The study examined the relations between social reputation linked to aggressive and social isolated behaviors and adjustment. Gender differences were also taken into account. 109 adolescents (52 boys), from 10 to 14 years, were administered the Revised Class Play, a Peer Nomination, the Illinois Loneliness Questionnaire, and the Children???s Depression Inventory. Teachers completed the Teacher-Child Rating Scale. Results showed that both aggression and social isolation were associated to a negative social reputation, but in a different way. While aggressiveness was linked to the peer explicit rejection, which endured from preadolescence to adolescence, social isolation was less negatively considered by peers and disappeared in adolescence. Teachers reported a relation between aggressiveness and externalizing problems only for boys. Social isolated preadolescents expressed feelings of loneliness during adolescence and displayed internalizing behaviors. From preadolescence to adolescence social isolation remained stable both for boys and girls, while aggression was stable only for boys.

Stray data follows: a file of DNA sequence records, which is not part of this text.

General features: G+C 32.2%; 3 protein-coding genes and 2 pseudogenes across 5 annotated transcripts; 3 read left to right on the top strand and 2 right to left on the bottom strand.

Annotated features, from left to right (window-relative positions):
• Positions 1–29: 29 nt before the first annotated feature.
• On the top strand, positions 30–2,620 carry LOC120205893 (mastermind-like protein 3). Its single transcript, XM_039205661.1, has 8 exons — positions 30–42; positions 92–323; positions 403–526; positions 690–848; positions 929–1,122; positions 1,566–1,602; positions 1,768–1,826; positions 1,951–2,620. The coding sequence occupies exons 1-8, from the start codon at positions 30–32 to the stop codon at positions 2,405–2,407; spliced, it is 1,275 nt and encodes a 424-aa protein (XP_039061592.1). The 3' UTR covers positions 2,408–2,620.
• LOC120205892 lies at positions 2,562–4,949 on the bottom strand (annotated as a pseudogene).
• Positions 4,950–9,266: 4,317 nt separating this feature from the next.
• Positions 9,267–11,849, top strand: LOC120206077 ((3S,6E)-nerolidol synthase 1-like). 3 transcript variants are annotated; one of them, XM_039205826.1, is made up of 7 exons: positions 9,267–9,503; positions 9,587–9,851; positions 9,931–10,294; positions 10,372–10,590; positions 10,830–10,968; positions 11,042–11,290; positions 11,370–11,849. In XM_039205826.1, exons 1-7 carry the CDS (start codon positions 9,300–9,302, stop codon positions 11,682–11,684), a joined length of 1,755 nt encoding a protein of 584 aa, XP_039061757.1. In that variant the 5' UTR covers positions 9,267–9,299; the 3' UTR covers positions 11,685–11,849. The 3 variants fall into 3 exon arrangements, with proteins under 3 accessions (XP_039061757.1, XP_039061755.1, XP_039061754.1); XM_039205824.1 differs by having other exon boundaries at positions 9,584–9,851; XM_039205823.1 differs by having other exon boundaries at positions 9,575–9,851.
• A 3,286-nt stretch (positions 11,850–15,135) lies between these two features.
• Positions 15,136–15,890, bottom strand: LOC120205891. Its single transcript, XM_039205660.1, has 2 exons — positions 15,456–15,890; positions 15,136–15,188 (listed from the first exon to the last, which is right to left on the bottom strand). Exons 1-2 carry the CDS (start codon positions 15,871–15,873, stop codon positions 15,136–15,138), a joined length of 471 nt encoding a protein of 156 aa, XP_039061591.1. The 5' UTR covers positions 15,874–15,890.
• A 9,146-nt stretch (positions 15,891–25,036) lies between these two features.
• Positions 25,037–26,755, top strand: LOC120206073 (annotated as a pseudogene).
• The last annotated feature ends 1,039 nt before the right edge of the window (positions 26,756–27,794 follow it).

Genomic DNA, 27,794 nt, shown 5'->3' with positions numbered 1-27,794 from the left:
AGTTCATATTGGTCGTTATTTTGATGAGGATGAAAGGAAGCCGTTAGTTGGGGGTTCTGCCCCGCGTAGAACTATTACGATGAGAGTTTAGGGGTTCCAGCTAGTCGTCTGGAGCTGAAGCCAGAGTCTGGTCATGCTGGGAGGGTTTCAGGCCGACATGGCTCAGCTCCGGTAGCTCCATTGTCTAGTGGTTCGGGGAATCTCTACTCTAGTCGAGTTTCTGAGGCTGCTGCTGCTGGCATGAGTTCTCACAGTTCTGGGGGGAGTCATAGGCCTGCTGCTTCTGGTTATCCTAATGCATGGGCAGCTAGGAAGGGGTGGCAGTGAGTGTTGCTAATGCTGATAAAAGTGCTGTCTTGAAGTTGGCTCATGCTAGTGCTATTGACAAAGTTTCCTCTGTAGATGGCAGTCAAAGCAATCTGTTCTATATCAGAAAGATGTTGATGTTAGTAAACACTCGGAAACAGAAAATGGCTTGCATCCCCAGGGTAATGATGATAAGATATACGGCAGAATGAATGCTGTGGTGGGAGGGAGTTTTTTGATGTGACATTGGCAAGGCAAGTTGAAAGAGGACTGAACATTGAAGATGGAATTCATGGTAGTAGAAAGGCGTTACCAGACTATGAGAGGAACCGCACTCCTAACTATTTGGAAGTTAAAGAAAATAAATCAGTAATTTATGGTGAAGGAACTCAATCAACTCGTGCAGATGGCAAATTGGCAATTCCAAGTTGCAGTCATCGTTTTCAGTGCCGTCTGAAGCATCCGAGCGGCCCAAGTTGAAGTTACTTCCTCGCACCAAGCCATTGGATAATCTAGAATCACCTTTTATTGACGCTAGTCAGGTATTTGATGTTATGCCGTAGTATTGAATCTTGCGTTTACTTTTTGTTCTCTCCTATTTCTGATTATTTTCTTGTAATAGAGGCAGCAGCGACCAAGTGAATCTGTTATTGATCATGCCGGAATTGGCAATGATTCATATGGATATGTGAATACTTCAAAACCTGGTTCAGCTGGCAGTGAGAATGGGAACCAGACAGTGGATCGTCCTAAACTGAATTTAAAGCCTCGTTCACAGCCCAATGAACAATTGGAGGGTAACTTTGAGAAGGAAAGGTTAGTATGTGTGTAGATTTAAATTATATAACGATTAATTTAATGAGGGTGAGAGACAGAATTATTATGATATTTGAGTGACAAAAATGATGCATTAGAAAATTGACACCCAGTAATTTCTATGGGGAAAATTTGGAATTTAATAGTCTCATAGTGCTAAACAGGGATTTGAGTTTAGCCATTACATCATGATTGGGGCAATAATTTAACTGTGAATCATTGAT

File in questo prodotto:
Non ci sono file associati a questo prodotto.